Did everyone do the compulsory work experience in year 10/4th year? I did mine in a solicitors’ office in Bodmin and I entered timesheets data for a week. Dull dull dull. But not actually my worst ever….
We’ve all had challenging/ bad experiences at work and a bit of challenge should be expected as it can motivate us to overcome it and achieve the desired outcome. But if every day starts to become a bad experience, then we really need to evaluate what we are doing and what we are getting out of it. This applies to employment just as much as voluntary placements (or compulsory school work experience) but it is the latter that I shall describe now.
I was 21, just graduated from University with about a year’s worth of theatre, agency and dance work placements developed over the previous 7 years. I took an internship with a theatre company based in Brighton (the name shall remain anonymous to protect the guilty). I didn’t know anyone in Brighton; was living in digs (with a very odd cat called Wanda who used to sleep on my head); my family were all in Cornwall and boyfriend in London. I didn’t have a specific role but was a general admin assistant. None of which were in themselves a problem but all contributed to the experience I had.
I started work with this company in the September and over the course of a couple of weeks the hours became longer and longer. It got to a point where the only lunchbreak that I was allowed in my 12-14hr day was a quick nip out to the shop to by a roll and some cheese and to be honest, that was frowned upon.
The company had 5 staff but only two computers, one of which was an Amstrad green screen. In 1999 this was behind the times. I was a fresh faced graduate who knew how to use PCs and email and I am an intelligent person who can communicate reasonably well most of the time. I wasn’t allowed time on either computer but was expected to write up everything I did. In fact, the only PC was in another office which was used by one of the company directors and nobody else was allowed to use that one. So there are 4 of us trying to work using one Amstrad green screen.
Then the company prayer meetings started. Which we all had to attend and contribute to. Nothing against prayer, in fact I rather encourage it but it should never be a compulsory company activity (unless a genuine occupational requirement of course). As a practising Christian, I found it uncomfortable and inappropriate. But it wasn’t this that made me walk out after 12 weeks.
No, it was the phone. Not the phone itself obviously but every time I made a call, everyone in the office would stop what they were doing and listen to my side of the call. When the call was finished, they would give me critical feedback on what they heard me saying telling me what I should have said instead. Now I am sure that I have made this into more than it really was but the principle doesn’t change.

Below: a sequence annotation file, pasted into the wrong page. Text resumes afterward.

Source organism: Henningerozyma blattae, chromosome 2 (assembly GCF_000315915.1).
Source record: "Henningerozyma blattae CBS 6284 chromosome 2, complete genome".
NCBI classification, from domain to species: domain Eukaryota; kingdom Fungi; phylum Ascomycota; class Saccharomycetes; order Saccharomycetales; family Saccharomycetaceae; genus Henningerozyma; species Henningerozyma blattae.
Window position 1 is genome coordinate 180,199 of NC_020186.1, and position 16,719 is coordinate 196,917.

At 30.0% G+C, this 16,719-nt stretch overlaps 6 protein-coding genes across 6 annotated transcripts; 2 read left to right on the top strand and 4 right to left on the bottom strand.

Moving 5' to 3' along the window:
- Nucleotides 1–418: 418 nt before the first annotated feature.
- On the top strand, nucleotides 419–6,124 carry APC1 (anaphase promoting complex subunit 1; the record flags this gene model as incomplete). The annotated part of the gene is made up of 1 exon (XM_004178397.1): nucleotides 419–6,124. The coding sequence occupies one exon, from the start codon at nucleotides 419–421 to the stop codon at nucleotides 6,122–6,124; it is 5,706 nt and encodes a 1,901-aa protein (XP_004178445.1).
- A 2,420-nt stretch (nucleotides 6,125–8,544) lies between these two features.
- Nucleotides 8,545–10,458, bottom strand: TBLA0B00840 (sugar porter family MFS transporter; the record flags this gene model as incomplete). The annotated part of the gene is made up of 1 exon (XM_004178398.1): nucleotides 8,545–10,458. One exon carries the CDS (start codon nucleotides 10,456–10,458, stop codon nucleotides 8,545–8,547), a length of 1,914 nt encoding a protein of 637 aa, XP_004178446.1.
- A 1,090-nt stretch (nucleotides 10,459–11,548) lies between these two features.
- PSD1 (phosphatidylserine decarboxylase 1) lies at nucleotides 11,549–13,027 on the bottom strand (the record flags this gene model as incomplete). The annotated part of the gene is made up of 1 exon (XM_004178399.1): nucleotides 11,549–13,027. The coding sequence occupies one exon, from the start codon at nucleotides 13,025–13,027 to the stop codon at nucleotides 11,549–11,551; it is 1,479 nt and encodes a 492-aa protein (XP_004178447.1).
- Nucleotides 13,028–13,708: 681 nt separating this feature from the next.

I should say here that I absolutely believe in the value of feedback and that includes appreciating the context and environment in which it is given and received. This wasn’t constructive criticism, this was just criticism and over the 12 weeks it became a constant constraint on my work and progressively destroyed my confidence.
It took a stolen lunch with a freelance colleague to make me see that this wasn’t actually how the industry really works. Even with all of the various projects and experiences that I had had previously, I was worn down so much that I was questioning my choice of career and my own ability to work in the industry. By him reflecting the reality of the situation and with that wider knowledge of the sector reassuring me, I realised that enough was enough and I left.
It took me about 6 months to rebuild after this experience and I will always keep it in my mind when I am setting up and running work experience placements. It is part of the reason why supporting work experience is so important to me and to the company as a whole. After feeling so destroyed, I realised the incredible power that we hold as employers in creating an environment where all can thrive. This is particularly important for those who are just entering the business environment, just starting their careers. We should take particular care with hosting placements recognising that it can be a make or break experience.
I am delighted that we have over 50 work placements on offer this year, with more coming as projects are confirmed, and these are open now for applications. I’m looking forwards to creating some great learning experiences for our WEX (work experience) and enabling each one to explore their interest in events and creative project management. If you know someone who might be interested, do suggest a placement with us – all the details are on the website!
Claire Eason Bassett, Managing Director, Mackerel Sky